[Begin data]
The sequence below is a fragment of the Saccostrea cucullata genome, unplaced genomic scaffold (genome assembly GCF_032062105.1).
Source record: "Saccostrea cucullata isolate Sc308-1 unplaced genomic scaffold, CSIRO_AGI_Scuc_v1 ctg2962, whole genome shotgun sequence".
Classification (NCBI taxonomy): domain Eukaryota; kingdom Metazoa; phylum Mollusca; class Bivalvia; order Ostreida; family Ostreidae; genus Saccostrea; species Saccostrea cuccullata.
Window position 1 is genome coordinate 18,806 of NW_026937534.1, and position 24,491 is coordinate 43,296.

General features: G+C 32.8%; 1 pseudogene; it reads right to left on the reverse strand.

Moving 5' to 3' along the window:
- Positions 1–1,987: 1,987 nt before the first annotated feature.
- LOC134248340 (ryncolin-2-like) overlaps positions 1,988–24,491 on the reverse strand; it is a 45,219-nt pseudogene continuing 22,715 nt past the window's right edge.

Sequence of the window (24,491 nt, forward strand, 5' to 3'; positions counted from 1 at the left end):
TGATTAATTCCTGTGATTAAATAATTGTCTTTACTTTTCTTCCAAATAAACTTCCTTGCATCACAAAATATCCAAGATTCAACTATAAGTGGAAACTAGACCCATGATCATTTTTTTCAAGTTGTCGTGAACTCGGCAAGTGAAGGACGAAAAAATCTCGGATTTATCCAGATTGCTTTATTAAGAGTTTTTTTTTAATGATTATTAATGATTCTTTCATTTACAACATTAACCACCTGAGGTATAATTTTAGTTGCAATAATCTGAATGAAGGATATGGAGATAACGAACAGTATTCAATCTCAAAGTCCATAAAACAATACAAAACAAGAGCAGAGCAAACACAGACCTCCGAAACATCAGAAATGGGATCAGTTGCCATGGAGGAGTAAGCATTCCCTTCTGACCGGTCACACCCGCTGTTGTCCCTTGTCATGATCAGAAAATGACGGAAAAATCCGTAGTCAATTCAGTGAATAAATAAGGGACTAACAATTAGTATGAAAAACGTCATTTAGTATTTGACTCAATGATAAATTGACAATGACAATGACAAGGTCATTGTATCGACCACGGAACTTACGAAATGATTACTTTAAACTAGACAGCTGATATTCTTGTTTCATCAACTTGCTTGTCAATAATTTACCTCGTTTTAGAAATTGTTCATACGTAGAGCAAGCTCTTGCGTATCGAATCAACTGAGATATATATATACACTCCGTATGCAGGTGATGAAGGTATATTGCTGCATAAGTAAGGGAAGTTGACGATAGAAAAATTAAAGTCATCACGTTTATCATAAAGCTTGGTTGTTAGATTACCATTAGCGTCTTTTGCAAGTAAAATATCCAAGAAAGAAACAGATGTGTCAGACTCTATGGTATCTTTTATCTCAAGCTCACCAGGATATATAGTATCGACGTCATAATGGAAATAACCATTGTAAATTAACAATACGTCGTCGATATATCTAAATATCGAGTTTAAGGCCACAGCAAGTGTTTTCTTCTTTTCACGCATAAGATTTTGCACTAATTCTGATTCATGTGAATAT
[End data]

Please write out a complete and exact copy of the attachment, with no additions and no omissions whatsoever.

The sequence below is a fragment of the Saccostrea cucullata genome, unplaced genomic scaffold (genome assembly GCF_032062105.1).
Source record: "Saccostrea cucullata isolate Sc308-1 unplaced genomic scaffold, CSIRO_AGI_Scuc_v1 ctg2962, whole genome shotgun sequence".
Classification (NCBI taxonomy): domain Eukaryota; kingdom Metazoa; phylum Mollusca; class Bivalvia; order Ostreida; family Ostreidae; genus Saccostrea; species Saccostrea cuccullata.
Window position 1 is genome coordinate 18,806 of NW_026937534.1, and position 24,491 is coordinate 43,296.

General features: G+C 32.8%; 1 pseudogene; it reads right to left on the reverse strand.

Moving 5' to 3' along the window:
- Positions 1–1,987: 1,987 nt before the first annotated feature.
- LOC134248340 (ryncolin-2-like) overlaps positions 1,988–24,491 on the reverse strand; it is a 45,219-nt pseudogene continuing 22,715 nt past the window's right edge.

Sequence of the window (24,491 nt, forward strand, 5' to 3'; positions counted from 1 at the left end):
TGATTAATTCCTGTGATTAAATAATTGTCTTTACTTTTCTTCCAAATAAACTTCCTTGCATCACAAAATATCCAAGATTCAACTATAAGTGGAAACTAGACCCATGATCATTTTTTTCAAGTTGTCGTGAACTCGGCAAGTGAAGGACGAAAAAATCTCGGATTTATCCAGATTGCTTTATTAAGAGTTTTTTTTTAATGATTATTAATGATTCTTTCATTTACAACATTAACCACCTGAGGTATAATTTTAGTTGCAATAATCTGAATGAAGGATATGGAGATAACGAACAGTATTCAATCTCAAAGTCCATAAAACAATACAAAACAAGAGCAGAGCAAACACAGACCTCCGAAACATCAGAAATGGGATCAGTTGCCATGGAGGAGTAAGCATTCCCTTCTGACCGGTCACACCCGCTGTTGTCCCTTGTCATGATCAGAAAATGACGGAAAAATCCGTAGTCAATTCAGTGAATAAATAAGGGACTAACAATTAGTATGAAAAACGTCATTTAGTATTTGACTCAATGATAAATTGACAATGACAATGACAAGGTCATTGTATCGACCACGGAACTTACGAAATGATTACTTTAAACTAGACAGCTGATATTCTTGTTTCATCAACTTGCTTGTCAATAATTTACCTCGTTTTAGAAATTGTTCATACGTAGAGCAAGCTCTTGCGTATCGAATCAACTGAGATATATATATACACTCCGTATGCAGGTGATGAAGGTATATTGCTGCATAAGTAAGGGAAGTTGACGATAGAAAAATTAAAGTCATCACGTTTATCATAAAGCTTGGTTGTTAGATTACCATTAGCGTCTTTTGCAAGTAAAATATCCAAGAAAGAAACAGATGTGTCAGACTCTATGGTATCTTTTATCTCAAGCTCACCAGGATATATAGTATCGACGTCATAATGGAAATAACCATTGTAAATTAACAATACGTCGTCGATATATCTAAATATCGAGTTTAAGGCCACAGCAAGTGTTTTCTTCTTTTCACGCATAAGATTTTGCACTAATTCTGATTCATGTGAATAT